A client of mine told me about a book she recently read, called Rational Candour by Kim Scott, who is an ex google employee. She was raving about it as a model of providing feedback. She’s from the United States and she operates here in Australia, and she noted that there’s quite a difference in how feedback is provided in the United States, compared to Australia.
When I read the book, I really liked the model. It reminded me of the rules that we use in my men’s group. I’ve been a member of a men’s group for the last 18 years now and in the group we have something that’s known as straight talk. We have a number of rules to do that. One of those being ‘I’ statements and of course providing feedback with a high degree of empathy and care. When I looked at the Rational Candour model, it actually very much fitted in with straight talk.
The model that Kim Scott discusses, uses a number of different quadrants, comprised of high to low care on one axis and direct and indirect communication on the other. It made sense to me, to think of people who would fit into each of the quadrants. In other words, thinking of it as archetypes. I considered what sort of person would give rational candour? It’s somebody who cares for me and will give me direct feedback.
The type of person I came up with was actually like a coach. They would give you direct feedback and they would care for you. However, somebody who gives you direct feedback but really doesn’t care about you, or has a low degree of care, would probably be an A-hole.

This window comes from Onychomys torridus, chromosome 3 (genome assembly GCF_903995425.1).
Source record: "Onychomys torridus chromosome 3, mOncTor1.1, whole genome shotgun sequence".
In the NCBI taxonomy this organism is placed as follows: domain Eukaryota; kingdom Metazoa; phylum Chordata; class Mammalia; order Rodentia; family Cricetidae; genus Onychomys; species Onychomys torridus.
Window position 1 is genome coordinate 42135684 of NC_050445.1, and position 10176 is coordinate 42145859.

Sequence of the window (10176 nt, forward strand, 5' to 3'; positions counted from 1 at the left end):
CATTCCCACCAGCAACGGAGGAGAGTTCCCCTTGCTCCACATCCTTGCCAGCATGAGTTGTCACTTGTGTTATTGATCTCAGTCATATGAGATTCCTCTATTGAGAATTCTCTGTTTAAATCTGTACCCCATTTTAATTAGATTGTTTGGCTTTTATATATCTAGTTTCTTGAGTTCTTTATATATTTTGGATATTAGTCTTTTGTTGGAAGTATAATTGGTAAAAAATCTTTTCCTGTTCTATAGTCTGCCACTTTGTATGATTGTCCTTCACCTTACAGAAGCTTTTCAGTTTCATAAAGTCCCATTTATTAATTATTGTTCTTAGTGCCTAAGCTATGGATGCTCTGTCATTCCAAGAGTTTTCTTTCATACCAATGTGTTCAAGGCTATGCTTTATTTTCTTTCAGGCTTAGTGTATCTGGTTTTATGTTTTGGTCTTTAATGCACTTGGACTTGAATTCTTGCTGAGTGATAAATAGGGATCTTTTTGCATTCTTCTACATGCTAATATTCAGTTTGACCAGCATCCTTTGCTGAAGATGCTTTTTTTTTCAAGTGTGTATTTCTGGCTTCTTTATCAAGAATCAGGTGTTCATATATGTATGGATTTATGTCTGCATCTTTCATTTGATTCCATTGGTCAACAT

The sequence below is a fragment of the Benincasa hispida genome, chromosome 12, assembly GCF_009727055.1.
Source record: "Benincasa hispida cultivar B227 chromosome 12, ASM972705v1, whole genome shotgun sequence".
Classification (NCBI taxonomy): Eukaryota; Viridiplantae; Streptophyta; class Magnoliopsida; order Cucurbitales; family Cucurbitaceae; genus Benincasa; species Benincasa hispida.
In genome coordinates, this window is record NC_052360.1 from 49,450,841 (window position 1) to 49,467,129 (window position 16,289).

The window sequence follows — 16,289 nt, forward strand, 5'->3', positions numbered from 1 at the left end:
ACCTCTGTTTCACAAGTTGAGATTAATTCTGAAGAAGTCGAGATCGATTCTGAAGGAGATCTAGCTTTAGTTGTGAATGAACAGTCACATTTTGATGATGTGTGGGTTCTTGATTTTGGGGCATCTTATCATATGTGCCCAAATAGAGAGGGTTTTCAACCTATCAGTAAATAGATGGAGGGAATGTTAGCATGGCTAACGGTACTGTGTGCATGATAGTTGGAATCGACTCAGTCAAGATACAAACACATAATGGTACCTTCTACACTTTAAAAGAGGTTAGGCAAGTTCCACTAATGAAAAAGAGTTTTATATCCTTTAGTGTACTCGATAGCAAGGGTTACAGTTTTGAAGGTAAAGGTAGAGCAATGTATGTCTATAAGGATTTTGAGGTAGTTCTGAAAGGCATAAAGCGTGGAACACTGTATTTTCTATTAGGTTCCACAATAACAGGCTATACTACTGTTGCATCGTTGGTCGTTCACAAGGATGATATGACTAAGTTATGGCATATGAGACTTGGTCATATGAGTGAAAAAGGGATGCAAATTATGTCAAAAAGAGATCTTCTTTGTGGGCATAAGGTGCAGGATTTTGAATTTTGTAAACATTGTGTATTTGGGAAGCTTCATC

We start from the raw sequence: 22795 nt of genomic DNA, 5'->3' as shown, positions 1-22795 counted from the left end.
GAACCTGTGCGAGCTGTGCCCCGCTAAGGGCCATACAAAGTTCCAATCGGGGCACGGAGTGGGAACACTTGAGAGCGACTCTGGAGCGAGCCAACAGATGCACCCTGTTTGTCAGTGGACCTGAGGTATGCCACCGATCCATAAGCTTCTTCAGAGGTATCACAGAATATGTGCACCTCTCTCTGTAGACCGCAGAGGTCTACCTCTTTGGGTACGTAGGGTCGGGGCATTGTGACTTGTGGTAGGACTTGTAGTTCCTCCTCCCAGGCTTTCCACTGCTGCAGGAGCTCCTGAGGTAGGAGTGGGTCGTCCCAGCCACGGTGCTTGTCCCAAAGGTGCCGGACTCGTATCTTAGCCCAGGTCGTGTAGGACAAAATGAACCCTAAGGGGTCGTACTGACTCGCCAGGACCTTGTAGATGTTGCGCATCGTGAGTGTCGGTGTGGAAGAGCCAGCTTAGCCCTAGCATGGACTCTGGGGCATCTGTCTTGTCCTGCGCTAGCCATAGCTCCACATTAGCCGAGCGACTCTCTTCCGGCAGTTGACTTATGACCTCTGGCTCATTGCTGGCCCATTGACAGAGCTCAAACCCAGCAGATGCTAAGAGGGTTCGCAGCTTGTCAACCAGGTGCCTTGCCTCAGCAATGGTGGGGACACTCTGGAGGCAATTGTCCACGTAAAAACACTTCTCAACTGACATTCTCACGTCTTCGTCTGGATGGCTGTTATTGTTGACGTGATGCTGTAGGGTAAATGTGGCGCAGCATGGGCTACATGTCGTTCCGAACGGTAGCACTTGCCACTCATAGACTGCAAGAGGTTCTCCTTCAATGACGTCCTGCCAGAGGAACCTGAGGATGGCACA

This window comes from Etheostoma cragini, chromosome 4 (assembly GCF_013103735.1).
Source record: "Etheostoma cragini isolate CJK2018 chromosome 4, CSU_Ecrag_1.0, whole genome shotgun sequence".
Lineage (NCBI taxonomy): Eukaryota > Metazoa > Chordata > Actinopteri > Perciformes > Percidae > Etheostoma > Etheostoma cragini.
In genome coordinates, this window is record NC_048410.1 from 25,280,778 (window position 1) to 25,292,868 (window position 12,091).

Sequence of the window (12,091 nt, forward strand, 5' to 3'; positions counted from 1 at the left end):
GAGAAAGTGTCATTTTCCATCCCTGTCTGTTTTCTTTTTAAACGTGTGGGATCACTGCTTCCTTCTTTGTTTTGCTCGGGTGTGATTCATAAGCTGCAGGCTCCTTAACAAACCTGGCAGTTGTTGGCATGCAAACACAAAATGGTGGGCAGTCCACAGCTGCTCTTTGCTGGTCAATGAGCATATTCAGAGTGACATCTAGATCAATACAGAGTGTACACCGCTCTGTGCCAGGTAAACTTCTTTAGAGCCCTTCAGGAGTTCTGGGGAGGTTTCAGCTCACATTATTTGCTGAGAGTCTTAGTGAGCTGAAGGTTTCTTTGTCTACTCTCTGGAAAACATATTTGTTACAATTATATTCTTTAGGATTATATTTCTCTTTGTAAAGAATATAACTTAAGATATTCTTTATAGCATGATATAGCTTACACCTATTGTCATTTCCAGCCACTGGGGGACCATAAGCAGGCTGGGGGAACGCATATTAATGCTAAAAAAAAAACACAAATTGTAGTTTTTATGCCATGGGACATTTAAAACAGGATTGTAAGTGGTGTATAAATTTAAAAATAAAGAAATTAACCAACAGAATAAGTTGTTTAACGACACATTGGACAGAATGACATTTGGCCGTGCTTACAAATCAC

What about the quadrant for low care and indirect communication? I thought the archetype for that would be a bar fly, somebody who you meet at a bar and just shoot the breeze with. Then somebody who is indirect with high care, I thought would be a diplomat. Someone who has a high degree of care but wanting to get the point across but does it in a very indirect way.
What is the relevance of this in terms of leadership? I think as a leader, it’s really important for us to provide direct feedback with care and empathy. Now of course the way you provide feedback would be different in different parts of the world and different cultures. Yet, one of the things about good leaders is having the courage to actually provide feedback, to actually say what is necessary to get things done.
Conversely, as a leader, we also need to have the courage to be able to receive feedback, especially if it’s feedback that we don’t particularly want to hear. If somebody has the courage to provide you with feedback, then it’s important for us to acknowledge the person doing it. We don’t have to agree with it, but they actually brought it up, so we should always thank them for it.
Think about how much feedback you actually provide. Do you have rational candour when you’re providing feedback? In other words, is there a high degree of care, so therefore empathy, and are you direct, so that people get what you’re saying? If you’re not doing that, do you then need to do more of it? Do you need to encourage your teams, your suppliers, your vendors to also practise straight talk with you, so that we are all aligned on the same journey?